Gillian in silhouette against the mountains in a ballet pose

The Hills Are Alive: Dancing and Hiking in the Swiss Alps

How dare you speak to me of freedom, while yet I see the sky?

The sky is bluer at altitude. Maybe it’s clearer as well. The air is sharper and thinner, and it makes you aware of how you breathe and when, and the effort it takes to walk.

rocky mountains against a blue sky with the sun overhead and grassy foregroud
The gorgeous sights of hiking in the Swiss Alps.

I’m aware of a lot of things these days. When you have little else, you notice the present. The happy moments sail and soar and the dull moments drag. Every night I gather my courage before putting down my phone, because that’s when the existential dread begins.

Sure, I still have a lot of things. I just don’t have a job, a house, or even a city to call home. I am a guest in someone’s home, trying to preserve my savings, and get back to the place where all my opportunities currently are.

Of course, I am lucky and privileged, so I can’t complain too much about my situation. I am well-cared for and well-fed, and I happen to be in a beautiful place, where those high altitude, blue skies are not so far away.

The hills are alive

The mountains don’t really sing, unlike what Pacha from Emperor’s New Groove may have claimed. But they may inspire singing. One of the most popular musicals in history was all about the hills being alive with the sound of music.

You can see where the inspiration came from. The Swiss Alps are toothy and sharp, rivaled in beauty only by the otherworldly landscapes of the north of Pakistan. But where the Karakoram mountains are too restless for vegetation, the Alps have been around long enough to welcome flora and fauna to their slopes.

passu cones in pakistani karakoram mountain range
The otherworldly beauty of the Karakoram mountains in the North of Pakistan.


small road leading up to a meeting of two tall mountains against a dark blue sky and patchy clouds
Khunjerab Pass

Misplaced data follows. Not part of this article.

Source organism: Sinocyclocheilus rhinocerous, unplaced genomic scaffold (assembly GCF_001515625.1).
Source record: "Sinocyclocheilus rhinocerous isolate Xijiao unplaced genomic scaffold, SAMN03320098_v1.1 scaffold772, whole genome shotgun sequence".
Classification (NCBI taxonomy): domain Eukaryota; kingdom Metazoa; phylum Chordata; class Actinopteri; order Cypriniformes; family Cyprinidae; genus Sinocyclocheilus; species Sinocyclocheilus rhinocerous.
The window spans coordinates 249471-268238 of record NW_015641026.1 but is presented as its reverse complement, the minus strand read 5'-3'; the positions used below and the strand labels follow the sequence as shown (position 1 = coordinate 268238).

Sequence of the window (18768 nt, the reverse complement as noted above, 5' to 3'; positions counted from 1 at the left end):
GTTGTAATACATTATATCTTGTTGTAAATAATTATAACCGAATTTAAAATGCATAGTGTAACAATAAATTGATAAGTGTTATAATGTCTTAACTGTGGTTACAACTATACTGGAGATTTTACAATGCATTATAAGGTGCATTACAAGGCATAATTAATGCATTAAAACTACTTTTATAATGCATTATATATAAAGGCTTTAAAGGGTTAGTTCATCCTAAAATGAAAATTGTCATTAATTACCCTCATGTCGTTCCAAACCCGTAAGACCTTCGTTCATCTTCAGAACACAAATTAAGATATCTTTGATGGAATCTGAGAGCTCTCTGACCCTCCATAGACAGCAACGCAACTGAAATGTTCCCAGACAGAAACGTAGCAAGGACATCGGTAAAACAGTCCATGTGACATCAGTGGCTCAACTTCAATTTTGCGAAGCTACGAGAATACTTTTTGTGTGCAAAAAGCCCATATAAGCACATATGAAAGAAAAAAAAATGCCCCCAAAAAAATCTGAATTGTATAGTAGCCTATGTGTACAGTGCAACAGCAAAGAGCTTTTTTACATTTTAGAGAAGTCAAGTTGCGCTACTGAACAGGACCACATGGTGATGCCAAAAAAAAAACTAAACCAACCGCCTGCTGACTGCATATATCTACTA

The Alps are tame enough, for example, to ski. The Col de Bretaye is a mountain pass around 6000 feet in elevation. In comparison to the most recent pass I’d visited, Khunjerab Pass at the China/Pakistan border at 15000+ feet, it’s pretty tame. Still, it’s high enough that the northern faces still have frost at midday in October, and some of the small ponds are starting to freeze.

There’s no snow yet, though the snow making machines and chairlifts are evidence of its winter activities. That, and the little cottages and flats that remind me of the ones at Copper Mountain in Colorado, and of course the ski images plastered all over the little train that makes the trek up to the pass from the Villars-sur-Ollon main station, tucked further into the valley. It’s steep enough that the tracks include extra gears that the train latches onto.

The trails of Bretaye

There are many treks at Bretaye, but here they all begin from one main T intersection when you arrive off the train. Most people take the gentle, paved road to the left for a half hour walk to the Lac des Chavonnes, a stunning mountain lake dropped into a miniature valley. A restaurant sits right on its shores, rustic and welcoming.

Looking down at a blue mountain lake with pines and hills surrounding
A beautiful view while hiking in the Swiss Alps!

If you go to the right, however, and wind around, you can take a 12 kilometer loop around which takes you right by the same lake.

There are many things to see along the way, such as the Pyramides de Gypse, a random labyrinth of gypsum deposited in little mounds. The path winds around the summits to Col de la Croix and then back again.

It’s not as tough hiking in the Swiss Alps as you’d think and there are many options. This one in particular is not a difficult hike but it’s not easy either, especially because about 3 kilometers in, my left knee decided to do the thing it does when it freezes up and sends up shooting pain when going downhill. I managed with a branch as a walking stick and used the other knee, which started to protest angrily by the 9th kilometer. I was very happy to sit down at the end.

The mountains dance, and so do I

But angry knees or not, the clear mountain air and the vast vistas are impossible to resist. I had my trusty Osmo Pocket with me, and stopped every now and then to do a little dance of celebration. The automatic stabilization of the camera’s gimble makes a huge difference.

I’ve filmed in the mountains before, when I created The End of Wandering at Copper Mountain. But this time I wasn’t going for any dramatics or storytelling. It was just a celebration of the day and the sky and the mountains.

I edited with one of my favorite tracks from David Joseph Wesley, “The Docks” from Music to Smuggle By. The video is out now on my YouTube channel. Enjoy!